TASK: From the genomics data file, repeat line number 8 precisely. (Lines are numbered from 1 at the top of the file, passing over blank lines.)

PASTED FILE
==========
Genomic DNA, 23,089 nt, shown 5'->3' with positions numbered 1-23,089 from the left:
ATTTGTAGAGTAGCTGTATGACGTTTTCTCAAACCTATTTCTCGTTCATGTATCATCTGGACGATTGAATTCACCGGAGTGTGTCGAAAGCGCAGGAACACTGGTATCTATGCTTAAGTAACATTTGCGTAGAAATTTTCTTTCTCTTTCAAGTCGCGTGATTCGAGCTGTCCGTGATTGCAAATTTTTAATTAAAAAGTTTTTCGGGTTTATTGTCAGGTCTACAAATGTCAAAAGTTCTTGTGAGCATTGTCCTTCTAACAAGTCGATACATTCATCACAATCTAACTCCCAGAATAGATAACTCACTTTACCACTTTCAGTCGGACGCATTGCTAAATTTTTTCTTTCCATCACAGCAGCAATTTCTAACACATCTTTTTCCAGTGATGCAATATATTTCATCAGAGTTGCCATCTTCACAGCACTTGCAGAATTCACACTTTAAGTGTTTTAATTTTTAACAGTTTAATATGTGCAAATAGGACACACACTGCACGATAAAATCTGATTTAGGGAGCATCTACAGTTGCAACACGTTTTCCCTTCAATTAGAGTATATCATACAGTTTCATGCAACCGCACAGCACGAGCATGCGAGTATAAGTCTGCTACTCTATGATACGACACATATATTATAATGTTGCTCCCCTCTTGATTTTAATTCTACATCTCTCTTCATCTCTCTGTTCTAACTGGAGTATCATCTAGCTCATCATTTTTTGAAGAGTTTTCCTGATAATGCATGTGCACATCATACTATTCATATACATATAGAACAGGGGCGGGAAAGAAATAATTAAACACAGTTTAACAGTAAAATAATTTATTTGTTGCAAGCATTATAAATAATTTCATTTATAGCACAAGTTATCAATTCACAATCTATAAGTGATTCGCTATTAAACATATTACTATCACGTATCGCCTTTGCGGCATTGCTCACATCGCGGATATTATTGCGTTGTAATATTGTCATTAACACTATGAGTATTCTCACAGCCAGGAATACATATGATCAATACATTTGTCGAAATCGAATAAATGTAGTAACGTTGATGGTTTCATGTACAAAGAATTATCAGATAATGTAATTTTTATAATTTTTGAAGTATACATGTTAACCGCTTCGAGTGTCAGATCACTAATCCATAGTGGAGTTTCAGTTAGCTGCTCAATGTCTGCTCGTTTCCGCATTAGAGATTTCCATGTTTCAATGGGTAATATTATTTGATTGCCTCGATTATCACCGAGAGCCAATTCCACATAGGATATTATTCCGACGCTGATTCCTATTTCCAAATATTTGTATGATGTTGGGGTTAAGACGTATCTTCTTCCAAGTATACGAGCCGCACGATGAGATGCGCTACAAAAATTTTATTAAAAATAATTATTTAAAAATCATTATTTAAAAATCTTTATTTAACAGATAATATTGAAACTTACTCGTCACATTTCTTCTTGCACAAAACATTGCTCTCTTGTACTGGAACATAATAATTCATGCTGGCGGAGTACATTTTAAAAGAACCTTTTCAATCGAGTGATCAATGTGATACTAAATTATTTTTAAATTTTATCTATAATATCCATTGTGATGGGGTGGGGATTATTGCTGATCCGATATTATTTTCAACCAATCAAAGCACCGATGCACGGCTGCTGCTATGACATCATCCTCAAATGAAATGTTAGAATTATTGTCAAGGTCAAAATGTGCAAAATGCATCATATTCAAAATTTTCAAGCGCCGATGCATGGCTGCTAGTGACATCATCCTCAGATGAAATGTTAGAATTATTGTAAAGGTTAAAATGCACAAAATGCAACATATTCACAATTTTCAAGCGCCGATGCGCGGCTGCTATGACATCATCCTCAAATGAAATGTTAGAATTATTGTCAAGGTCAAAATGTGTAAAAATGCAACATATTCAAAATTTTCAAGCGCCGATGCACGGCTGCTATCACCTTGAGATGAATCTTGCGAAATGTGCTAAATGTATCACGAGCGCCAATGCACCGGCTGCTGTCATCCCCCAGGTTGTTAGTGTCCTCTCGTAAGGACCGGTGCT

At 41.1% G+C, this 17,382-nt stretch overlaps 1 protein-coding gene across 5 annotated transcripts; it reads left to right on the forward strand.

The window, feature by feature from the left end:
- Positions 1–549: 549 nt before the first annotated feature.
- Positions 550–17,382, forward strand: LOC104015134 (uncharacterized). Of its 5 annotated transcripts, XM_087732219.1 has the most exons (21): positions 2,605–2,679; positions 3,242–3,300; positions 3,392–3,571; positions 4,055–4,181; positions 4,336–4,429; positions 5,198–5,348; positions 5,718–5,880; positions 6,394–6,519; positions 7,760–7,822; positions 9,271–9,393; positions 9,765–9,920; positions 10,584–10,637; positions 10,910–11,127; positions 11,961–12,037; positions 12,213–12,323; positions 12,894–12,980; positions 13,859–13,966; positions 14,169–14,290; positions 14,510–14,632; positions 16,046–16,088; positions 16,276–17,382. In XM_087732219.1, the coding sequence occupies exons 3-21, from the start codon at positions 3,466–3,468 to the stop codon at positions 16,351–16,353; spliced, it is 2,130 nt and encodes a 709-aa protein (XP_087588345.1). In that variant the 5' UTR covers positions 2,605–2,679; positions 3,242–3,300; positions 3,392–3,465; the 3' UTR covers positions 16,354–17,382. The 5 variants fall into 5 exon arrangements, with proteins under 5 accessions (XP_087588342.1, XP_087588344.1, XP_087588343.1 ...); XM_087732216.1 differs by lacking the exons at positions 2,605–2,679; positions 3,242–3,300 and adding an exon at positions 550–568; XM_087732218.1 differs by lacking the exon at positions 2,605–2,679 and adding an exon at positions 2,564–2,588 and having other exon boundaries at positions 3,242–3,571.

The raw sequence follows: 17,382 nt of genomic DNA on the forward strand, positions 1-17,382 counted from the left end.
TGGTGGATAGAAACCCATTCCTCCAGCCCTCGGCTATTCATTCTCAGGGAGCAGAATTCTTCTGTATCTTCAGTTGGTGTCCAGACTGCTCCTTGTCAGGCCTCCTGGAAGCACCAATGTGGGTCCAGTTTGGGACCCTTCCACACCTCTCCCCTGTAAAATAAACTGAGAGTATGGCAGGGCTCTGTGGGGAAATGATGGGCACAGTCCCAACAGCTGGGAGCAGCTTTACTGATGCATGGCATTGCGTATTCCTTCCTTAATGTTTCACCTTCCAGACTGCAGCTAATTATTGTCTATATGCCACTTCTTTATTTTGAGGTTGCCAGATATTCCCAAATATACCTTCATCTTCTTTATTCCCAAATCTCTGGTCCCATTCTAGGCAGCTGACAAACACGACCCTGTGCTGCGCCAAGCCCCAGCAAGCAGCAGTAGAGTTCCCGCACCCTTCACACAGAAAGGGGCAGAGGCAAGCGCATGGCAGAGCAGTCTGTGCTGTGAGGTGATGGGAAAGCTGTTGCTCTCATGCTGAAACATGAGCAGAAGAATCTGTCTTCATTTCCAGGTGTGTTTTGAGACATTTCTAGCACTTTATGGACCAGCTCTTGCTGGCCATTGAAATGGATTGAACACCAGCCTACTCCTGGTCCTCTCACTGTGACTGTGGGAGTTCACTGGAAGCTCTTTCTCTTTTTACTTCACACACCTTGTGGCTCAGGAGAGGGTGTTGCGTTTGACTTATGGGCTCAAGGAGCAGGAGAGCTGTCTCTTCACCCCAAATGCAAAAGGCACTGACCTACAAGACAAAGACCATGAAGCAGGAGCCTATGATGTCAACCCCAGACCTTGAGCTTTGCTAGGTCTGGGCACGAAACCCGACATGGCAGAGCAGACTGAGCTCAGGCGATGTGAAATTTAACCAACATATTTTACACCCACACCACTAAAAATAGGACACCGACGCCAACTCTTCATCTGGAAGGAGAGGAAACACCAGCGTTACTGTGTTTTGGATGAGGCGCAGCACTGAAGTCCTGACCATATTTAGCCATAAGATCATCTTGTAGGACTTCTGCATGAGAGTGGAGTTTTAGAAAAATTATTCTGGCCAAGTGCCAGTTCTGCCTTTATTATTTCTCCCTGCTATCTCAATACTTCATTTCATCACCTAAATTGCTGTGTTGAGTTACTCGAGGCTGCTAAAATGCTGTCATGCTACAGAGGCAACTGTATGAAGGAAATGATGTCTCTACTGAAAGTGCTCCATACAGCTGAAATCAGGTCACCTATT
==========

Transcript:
TGGTGGATAGAAACCCATTCCTCCAGCCCTCGGCTATTCATTCTCAGGGAGCAGAATTCTTCTGTATCTTCAGTTGGTGTCCAGACTGCTCCTTGTCAGGCCTCCTGGAAGCACCAATGTGGGTCCAGTTTGGGACCCTTCCACACCTCTCCCCTGTAAAATAAACTGAGAGTATGGCAGGGCTCTGTGGGGAAATGATGGGCACAGTCCCAACAGCTGGGAGCAGCTTTACTGATGCATGGCATTGCGTATTCCTTCCTTAATGTTTCACCTTCCAGACTGCAGCTAATTATTGTCTATATGCCACTTCTTTATTTTGAGGTTGCCAGATATTCCCAAATATACCTTCATCTTCTTTATTCCCAAATCTCTGGTCCCATTCTAGGCAGCTGACAAACACGACCCTGTGCTGCGCCAAGCCCCAGCAAGCAGCAGTAGAGTTCCCGCACCCTTCACACAGAAAGGGGCAGAGGCAAGCGCATGGCAGAGCAGTCTGTGCTGTGAGGTGATGGGAAAGCTGTTGCTCTCATGCTGAAACATGAGCAGAAGAATCTGTCTTCATTTCCAGGTGTGTTTTGAGACATTTCTAGCACTTTATGGACCAGCTCTTGCTGGCCATTGAAATGGATTGAACACCAGCCTACTCCTGGTCCTCTCACTGTGACTGTGGGAGTTCACTGGAAGCTCTTTCTCTTTTTACTTCACACACCTTGTGGCTCAGGAGAGGGTGTTGCGTTTGACTTATGGGCTCAAGGAGCAGGAGAGCTGTCTCTTCACCCCAAATGCAAAAGGCACTGACCTACAAGACAAAGACCATGAAGCAGGAGCCTATGATGTCAACCCCAGACCTTGAGCTTTGCTAGGTCTGGGCACGAAACCCGACATGGCAGAGCAGACTGAGCTCAGGCGATGTGAAATTTAACCAACATATTTTACACCCACACCACTAAAAATAGGACACCGACGCCAACTCTTCATCTGGAAGGAGAGGAAACACCAGCGTTACTGTGTTTTGGATGAGGCGCAGCACTGAAGTCCTGACCATATTTAGCCATAAGATCATCTTGTAGGACTTCTGCATGAGAGTGGAGTTTTAGAAAAATTATTCTGGCCAAGTGCCAGTTCTGCCTTTATTATTTCTCCCTGCTATCTCAATACTTCATTTCATCACCTAAATTGCTGTGTTGAGTTACTCGAGGCTGCTAAAATGCTGTCATGCTACAGAGGCAACTGTATGAAGGAAATGATGTCTCTACTGAAAGTGCTCCATACAGCTGAAATCAGGTCACCTATT